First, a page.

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MumsnetGuestPosts (MNHQ) Wed 08-Oct-14 16:51:07

Guest post: Chore survey - why do women put up with doing the lion's share?

Mumsnet's recent chore survey found that mothers do the vast majority of household tasks even when they're employed outside the home - and that 66% wouldn't want more help from their partner. Here, Ingrid Kirkegaard asks why

Ingrid Kirkegaard

Dutch Courage

Posted on: Wed 08-Oct-14 16:51:07

(56 comments )

Lead photo

'I felt as if I had walked out of my own life and into the nineteenth century'

On Monday I met a friend for lunch. I'd put ‘Luncheon with Janet’ in the calendar, because it made us both laugh to think of ourselves as Ladies who Lunch.

As we were sitting chatting, my husband walked into the cafe, carrying a big bag of food shopping. He looked rather dashing, actually, all six foot three of him; he had on one of his dark work jackets, and those deep chocolate brown eyes were twinkling.

He wanted to know whether I had the car with me, so he could put the shopping in the boot and walk home. As he left the cafe, we flirted with each other, and he pulled an imaginary forelock, Clifford to my Lady Chatterley.

How are we to interpret this silly little anecdote? My heart burst with pride to see my husband in an unaccustomed context and to see him caring for the family, but the transaction still had to take place under the aegis of irony - I'm not really a lady who lunches and he isn't really my butler or my gardener. This was division of labour as stage show.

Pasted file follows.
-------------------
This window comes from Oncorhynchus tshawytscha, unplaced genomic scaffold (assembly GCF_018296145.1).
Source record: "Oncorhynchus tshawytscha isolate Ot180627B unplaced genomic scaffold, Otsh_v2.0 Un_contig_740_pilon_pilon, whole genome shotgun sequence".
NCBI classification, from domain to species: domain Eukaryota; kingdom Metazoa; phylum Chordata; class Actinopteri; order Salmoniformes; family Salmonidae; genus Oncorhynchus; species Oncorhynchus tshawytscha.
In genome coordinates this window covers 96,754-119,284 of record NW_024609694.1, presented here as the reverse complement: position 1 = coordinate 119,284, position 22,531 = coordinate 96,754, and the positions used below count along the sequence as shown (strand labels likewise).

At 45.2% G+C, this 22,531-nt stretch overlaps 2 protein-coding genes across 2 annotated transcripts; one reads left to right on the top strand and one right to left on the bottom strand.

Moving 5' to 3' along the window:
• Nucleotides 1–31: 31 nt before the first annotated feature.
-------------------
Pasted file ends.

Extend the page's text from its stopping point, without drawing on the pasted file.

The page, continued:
This week, Radio 4’s Woman’s Hour is exploring 'Chore Wars', while Mumsnet has published the results of their chores survey, which asked 1000 women who work outside the home how they share the chores with their partners.

It's fascinating stuff, if a bit depressing. Take Jonathan Gershuny of the Centre for Time Use Research in Oxford, making the point on Woman's Hour that women have been completely done over in the modern world: because you cannot expect marriage to last (statistically), you'd better keep earning, and you are still going to shoulder the majority of the unpaid work at home.

There was an expectation that I would do it all, in the home and outside it, and that 'sharing' was, impossibly, both a kind of failure and a kind of privilege. I shouldn't need help, and if I did, I was weak.


Gershuny's findings show that although some tasks like cooking (note: creative, occasionally enjoyable) have become more evenly shared, very few men pull their weight with tasks like laundry (note: mind-numbingly dull). The Mumsnet survey also reflected this: 77% of women who work outside the home are also responsible for the washing.